Verdant missiles Launching through the cracks Of grim concrete slabs The colour of the Cold War And dictatorships Seasonal insurrection Starting early this year The revolution is here – And the climate changed.
I wrote this piece as an experiment. I would love to hear your thoughts.
I felt it was an insult that each new street was named after a different species of tree they chopped down a lasting dedication to rapid decimation of the ancient woodland and hedgerow their deaths were dealt so swiftly that the hawthorn berries didn’t even get time to bleed.
Now when I walk past Oak Avenue, Ash Drive & Beech Terrace each brimming with life I think of the bricks, mortar and glass I believe the woodland remains just in a different guise and the dedication isn’t an insult but a celebration of what came before that the trees that once thrived there are a solid foundation for new roots to form.
Thanks for taking the time to read this poem, feel free to leave a comment if you wish.
Zero degrees C in the peak of midwinter we wrapped up warm in wool and polyester pulled on our boots thick with suede upper and gripping rubber soles primed and ready to walk the forest its floor frosted white glamourising the natural litter of fallen acorns and amber needles we held each others hand through our scandi grey gloves a) for support since I was clumsy and b) for love we looked out over the blank frozen fields and into the feeble glare of a weakened winter sun some chimneys breathed in the distance a sign of life going on while time stood still as we tightened our hands our minds raced to what the future would hold luckily for me I still get to hold you.
Thanks for reading. Thanks to freestocks on unsplash for use of the image.
of filter coffee and croissants warm and buttery lazily absorbing Saturday’s news through inked fingers and papercuts whilst audibly inhaling songs from the twentieth century we wear chunky scratching knits and chunkier cotton socks that fill well worn walking shoes with rusted suede uppers we fill noisy metal bottles with water filtered through plastic beads then tightly pack them into a roll away backpack awaiting adventure that beckons from paths littered with burnt leaves and forest floor detritus our casual meandering scored with the sound of mulching mud under rubber soles the scurry of squirrels and swaying branches memories made and recorded in 16:9 high definition then the return voyage home in time to prep a veritable feast but that’s a ritual, i’ll keep to myself.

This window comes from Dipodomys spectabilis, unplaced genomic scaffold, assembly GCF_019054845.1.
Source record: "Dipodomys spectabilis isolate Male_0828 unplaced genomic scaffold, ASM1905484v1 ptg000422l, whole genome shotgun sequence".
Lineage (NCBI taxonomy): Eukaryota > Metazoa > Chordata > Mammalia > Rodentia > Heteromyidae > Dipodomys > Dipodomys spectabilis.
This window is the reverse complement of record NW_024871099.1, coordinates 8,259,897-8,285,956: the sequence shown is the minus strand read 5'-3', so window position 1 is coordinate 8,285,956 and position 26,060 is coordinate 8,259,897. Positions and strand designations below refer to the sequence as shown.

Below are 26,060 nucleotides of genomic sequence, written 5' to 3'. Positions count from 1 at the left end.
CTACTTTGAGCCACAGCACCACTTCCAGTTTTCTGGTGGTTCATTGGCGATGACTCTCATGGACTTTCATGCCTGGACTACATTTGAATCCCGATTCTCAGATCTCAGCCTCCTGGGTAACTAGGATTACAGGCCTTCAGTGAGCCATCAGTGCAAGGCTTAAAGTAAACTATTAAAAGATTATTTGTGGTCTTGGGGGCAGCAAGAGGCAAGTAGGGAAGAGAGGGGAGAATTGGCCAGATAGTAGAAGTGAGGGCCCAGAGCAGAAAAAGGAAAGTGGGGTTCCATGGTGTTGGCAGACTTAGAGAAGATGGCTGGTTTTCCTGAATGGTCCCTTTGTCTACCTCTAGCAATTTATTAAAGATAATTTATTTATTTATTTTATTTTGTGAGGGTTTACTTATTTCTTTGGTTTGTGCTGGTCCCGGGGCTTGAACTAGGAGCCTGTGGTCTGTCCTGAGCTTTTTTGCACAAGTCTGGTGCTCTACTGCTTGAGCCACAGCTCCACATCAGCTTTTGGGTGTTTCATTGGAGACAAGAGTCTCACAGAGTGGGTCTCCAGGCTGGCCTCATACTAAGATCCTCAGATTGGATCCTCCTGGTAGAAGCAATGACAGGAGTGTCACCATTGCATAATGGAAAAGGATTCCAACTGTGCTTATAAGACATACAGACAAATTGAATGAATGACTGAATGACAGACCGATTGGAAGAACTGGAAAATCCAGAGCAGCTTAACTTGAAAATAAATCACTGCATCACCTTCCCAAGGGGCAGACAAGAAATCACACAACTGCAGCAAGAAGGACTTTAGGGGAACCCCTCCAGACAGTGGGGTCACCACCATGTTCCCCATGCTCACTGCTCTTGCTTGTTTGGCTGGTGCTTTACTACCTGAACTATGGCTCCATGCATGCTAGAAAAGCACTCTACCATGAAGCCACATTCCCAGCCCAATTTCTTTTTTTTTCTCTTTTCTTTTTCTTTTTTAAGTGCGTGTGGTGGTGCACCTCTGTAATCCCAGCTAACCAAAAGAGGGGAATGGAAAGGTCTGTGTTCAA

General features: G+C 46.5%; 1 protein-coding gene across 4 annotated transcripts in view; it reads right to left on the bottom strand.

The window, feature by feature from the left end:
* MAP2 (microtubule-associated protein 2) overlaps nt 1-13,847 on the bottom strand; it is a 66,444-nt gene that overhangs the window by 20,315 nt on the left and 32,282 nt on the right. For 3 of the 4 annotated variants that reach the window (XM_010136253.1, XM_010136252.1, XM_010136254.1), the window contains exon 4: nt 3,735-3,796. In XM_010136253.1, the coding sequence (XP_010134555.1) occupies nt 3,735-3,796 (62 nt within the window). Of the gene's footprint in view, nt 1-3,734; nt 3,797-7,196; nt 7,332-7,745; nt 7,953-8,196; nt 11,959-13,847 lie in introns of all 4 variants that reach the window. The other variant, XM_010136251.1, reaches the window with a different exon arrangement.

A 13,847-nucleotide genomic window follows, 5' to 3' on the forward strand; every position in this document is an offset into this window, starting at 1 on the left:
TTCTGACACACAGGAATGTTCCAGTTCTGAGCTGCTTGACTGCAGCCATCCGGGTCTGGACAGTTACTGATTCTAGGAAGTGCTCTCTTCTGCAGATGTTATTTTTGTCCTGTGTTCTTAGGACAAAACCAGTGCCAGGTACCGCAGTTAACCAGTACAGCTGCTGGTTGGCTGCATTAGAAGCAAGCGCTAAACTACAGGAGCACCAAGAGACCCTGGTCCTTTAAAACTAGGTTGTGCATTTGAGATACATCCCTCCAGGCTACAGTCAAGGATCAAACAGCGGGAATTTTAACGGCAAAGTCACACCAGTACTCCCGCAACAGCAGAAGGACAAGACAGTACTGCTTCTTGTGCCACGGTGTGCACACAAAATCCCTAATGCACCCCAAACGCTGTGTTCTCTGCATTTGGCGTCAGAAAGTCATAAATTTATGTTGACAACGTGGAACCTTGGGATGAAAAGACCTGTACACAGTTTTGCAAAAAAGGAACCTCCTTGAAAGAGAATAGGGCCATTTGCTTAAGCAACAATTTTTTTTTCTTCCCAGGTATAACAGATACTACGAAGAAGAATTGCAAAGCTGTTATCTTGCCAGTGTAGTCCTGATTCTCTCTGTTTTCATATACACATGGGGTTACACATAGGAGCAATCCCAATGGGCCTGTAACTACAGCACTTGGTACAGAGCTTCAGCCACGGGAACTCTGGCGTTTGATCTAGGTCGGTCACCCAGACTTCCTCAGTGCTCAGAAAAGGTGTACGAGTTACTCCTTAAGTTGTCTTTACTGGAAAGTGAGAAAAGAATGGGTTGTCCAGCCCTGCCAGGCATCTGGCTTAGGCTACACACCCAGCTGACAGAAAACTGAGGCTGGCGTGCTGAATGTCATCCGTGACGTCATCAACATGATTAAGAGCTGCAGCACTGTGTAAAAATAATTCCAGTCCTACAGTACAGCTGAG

Thanks for taking your time to read this poem. I love hearing your thoughts and any feedback you may have.
the bronze leaves are tenderly hurtling to the forest floor a patchwork quilt of misfortune and malaise sewn and laid by rattling clunking gusts the ash, beech and birch succumb to their own stark beauty
This poem was originally published on my Instagram/Twitter to celebrate National Poetry Day
A cornflower sky littered haphazardly with spluttering wispypearls housing an effortless sun watched over us as we dangled and dropped twigs of beech, ash and elm into the dawdling waters below our knees planted porous on the sandstone bridge absorbing some of it’s history our eyes followed the branches ferrying along the river stroking and slapping against limestone and basalt we were quiet and thoughtful wondering where they’d end up wondering where we’d end up and although sometimes silence can be deafening on that day the silent moments we shared only spoke of our serenity with each other.
we mourned all summer when they decimated the woodland murdered ash, oak, sycamore & beech all in the pursuit of profit the lives lost from the hedgerow collateral damage to make capital gains no concern for refugees concrete foundations poisoned the rich earth bracken & bleeding brambles scythed down by strong yellow tanks cheerful and bright grim reapers sullying soil and sod bricks, mortar, slate & glass now occupying forces and in final insult they named the new avenues and boulevards after the casualties they inflicted not in memoriam but as a warning that in wars between man and nature man will win because man’s nature is death.
Taking a carefree stroll through an inviting burrow of oak, ash, cedar, elm and yew I allow myself to talk to the trees and travel through time the history stored in trunks and roots is phenomenal whispered secrets shared by the world filtered through canopies of bronze, emeralds and golds could fill all the libraries in all the world woodland sentinels silently observing passers-by witnessing the same litany of mistakes made by multiple generations the main one being that your present is already your past and the future is now.
This is something I’ve learned by talking to trees while travelling through time.
I hope you’ve enjoyed reading this poem, inspired by wandering in the woods and listening. I’d love to know your thoughts.